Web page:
Can a Deputy withhold knowledge of the amount of a personal injury settlement from P?
In the case of EXB v FDZ  EWHC 3456 (QB) Foskett J, that was the question to be determined.
At age 26 EXB was involved in a catastrophic road traffic accident from which he acquired a traumatic brain injury. This injury was expected to be lifelong and meant that EXB would likely need support for the rest of his life; his life expectancy was unaffected. Critically an agreed reduction in damages for contributory negligence amplified the need for the final award to be carefully managed, to cover the costs of care and support for EXB’s lifetime.
EXB’s Deputy sought an order from the Court preventing any person who had knowledge of the final award from disclosing the amount of that award to EXB. The Deputy’s motivation was to prevent EXB from “obsessively” trying to spend the funds that were required for his long-term care and support.
In coming to a decision, the judge took account of EXB’s previous comments to his solicitor and the court that knowledge of the settlement figure would cause him stress and that he would “probably end up spending it”. The judge also reviewed evidence from the Deputy as well as EXB’s mother, case manager and treating neuropsychologist. The common observation from that evidence was that whilst at times EXB had a degree of understanding of the demand the cost of care had on the personal injury fund, he would not apply that understanding to his everyday decision-making.
EXB’s neuropsychologist stated that “I know that if EXB knows that he has a specific sum of money he (a) preservates over it… and (b) he will seek to spend money that he has in his head”. That, she felt, increased his vulnerability to his own impulses and to others. EXB’s vulnerable position in relation to his peers had been noted by the other witnesses and his mother stated that it was unlikely that “he would be able to keep the size of the fund to himself if he knew”.
Taking into account this evidence, Foskett J ordered the following declarations:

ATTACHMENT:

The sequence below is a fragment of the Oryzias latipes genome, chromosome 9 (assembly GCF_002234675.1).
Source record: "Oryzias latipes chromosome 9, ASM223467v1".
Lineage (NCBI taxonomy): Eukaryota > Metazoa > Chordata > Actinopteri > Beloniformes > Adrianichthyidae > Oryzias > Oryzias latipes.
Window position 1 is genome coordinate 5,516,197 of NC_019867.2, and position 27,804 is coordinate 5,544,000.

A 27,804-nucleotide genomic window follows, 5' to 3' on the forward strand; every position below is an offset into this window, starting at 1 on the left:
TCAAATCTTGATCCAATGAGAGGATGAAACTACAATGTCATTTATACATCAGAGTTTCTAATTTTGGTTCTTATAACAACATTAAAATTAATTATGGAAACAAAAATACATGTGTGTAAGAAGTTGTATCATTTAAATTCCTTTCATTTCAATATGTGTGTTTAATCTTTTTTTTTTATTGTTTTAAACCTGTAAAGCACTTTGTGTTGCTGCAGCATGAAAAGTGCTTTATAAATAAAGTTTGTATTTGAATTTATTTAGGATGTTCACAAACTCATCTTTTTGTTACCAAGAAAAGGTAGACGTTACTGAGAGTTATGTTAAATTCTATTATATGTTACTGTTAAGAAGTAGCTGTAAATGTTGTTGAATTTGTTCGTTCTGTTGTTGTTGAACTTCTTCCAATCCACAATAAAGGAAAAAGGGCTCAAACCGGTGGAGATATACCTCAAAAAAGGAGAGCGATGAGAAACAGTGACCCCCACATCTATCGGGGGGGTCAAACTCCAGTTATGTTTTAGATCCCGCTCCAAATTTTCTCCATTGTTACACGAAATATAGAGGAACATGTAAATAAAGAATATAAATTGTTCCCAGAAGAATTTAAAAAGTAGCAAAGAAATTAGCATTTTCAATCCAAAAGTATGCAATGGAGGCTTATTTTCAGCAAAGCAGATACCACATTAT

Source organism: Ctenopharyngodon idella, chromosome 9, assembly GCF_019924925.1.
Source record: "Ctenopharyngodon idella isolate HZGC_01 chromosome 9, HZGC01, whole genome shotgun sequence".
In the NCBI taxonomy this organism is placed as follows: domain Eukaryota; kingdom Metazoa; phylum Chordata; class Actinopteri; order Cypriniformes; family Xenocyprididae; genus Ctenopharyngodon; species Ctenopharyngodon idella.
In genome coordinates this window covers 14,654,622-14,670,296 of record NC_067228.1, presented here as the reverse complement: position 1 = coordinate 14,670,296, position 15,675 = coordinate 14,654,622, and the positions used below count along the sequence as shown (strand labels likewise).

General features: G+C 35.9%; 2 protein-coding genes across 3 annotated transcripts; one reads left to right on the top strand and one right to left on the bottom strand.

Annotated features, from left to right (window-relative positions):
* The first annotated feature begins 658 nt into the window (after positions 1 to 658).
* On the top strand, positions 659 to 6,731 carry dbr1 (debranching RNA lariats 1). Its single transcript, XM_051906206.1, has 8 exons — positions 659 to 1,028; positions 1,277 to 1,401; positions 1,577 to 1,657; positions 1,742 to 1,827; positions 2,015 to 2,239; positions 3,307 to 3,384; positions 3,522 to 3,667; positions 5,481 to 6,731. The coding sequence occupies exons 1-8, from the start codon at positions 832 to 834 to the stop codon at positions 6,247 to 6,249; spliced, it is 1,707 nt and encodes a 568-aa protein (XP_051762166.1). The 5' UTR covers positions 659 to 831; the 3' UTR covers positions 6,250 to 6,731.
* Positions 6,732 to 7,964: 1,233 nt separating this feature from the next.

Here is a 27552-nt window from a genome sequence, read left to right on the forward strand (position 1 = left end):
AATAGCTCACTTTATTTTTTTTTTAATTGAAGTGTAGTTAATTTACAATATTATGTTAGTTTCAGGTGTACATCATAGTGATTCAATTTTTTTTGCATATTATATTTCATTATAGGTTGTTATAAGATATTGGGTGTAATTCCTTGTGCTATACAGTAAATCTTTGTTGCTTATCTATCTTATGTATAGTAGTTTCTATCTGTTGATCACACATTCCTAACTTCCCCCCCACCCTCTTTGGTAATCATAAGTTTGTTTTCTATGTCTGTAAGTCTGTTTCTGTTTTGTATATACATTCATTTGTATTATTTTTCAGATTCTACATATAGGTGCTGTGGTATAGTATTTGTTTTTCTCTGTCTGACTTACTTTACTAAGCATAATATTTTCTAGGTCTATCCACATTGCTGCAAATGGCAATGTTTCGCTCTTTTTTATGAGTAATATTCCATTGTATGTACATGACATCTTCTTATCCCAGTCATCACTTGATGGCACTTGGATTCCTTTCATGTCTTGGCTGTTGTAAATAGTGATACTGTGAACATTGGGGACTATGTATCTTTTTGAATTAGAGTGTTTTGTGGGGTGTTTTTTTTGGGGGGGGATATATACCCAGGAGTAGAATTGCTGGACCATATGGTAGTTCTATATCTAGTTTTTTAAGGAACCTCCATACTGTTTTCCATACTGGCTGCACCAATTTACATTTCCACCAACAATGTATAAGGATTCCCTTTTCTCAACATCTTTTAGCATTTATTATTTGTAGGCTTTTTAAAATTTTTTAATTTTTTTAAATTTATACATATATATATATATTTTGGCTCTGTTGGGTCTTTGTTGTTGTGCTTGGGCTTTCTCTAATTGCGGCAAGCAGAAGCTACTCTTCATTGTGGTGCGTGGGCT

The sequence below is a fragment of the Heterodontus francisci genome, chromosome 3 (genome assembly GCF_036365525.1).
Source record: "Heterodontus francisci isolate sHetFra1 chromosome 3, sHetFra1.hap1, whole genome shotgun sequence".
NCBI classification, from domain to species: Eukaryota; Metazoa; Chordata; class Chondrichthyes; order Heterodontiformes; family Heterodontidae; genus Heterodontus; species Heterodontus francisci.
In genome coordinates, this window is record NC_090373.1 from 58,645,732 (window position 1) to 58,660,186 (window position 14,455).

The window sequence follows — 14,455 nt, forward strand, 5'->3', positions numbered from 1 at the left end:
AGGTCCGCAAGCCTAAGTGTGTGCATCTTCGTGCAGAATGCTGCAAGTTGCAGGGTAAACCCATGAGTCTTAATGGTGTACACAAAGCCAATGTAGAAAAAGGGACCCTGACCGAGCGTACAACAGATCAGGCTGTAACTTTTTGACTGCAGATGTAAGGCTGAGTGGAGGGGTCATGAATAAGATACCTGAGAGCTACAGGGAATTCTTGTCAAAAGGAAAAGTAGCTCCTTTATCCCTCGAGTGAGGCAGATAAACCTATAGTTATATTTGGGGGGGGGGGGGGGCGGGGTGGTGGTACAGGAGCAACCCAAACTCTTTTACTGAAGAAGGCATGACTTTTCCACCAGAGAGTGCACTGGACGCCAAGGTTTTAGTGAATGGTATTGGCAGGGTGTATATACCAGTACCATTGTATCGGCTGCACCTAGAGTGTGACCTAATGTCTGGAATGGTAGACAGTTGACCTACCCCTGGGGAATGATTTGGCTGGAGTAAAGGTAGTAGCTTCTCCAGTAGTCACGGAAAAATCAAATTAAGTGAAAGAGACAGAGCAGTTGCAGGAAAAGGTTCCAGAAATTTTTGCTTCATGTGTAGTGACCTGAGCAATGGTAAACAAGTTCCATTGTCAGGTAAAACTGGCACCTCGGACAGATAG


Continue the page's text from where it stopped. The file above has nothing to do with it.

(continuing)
- that EXB lacked capacity to decide whether he should know the amount of the settlement award;
- that it was in EXB’s best interests not to know the amount of the award; and
- that it would be unlawful for any person to convey that information to EXB.
Foskett J made it clear that this decision was specific to EXB. He felt that the general question of whether such a decision [not to inform P of the amount of a personal injury award] fell within the scope of a standard deputyship order could be answered at a later date. In this case, the judge felt particularly persuaded by the Deputy’s argument that his role would be enhanced if he was able to tell EXB that the decision had been made by the Court rather than by himself. Conversely that role would be made a lot harder if EXB saw the Deputy as the decision-maker.
The dilemma evident here will be familiar to many Court of Protection professionals. Deputies will usually feel that P should know the amount of their personal injury award, so as to ‘permit and encourage the person to participate’ in any decision making process and therefore be compliant with section 4 of the Mental Capacity Act 2005 (‘MCA’). However, the Deputy may also believe that such knowledge will have a significant negative impact on P’s mental health. If they try to withhold that knowledge on their own (on the assumption that the deputyship order allows them to), this could lead to a material breakdown in their relationship with P and make their job much harder.
Knowing that, where necessary, a decision can be sought from the Court of Protection will give Deputies in that position some comfort.
It will be interesting to see, if another case is reported, whether the Court would consider making such an order where P has never acknowledged that knowledge of his award would not be in his best interests.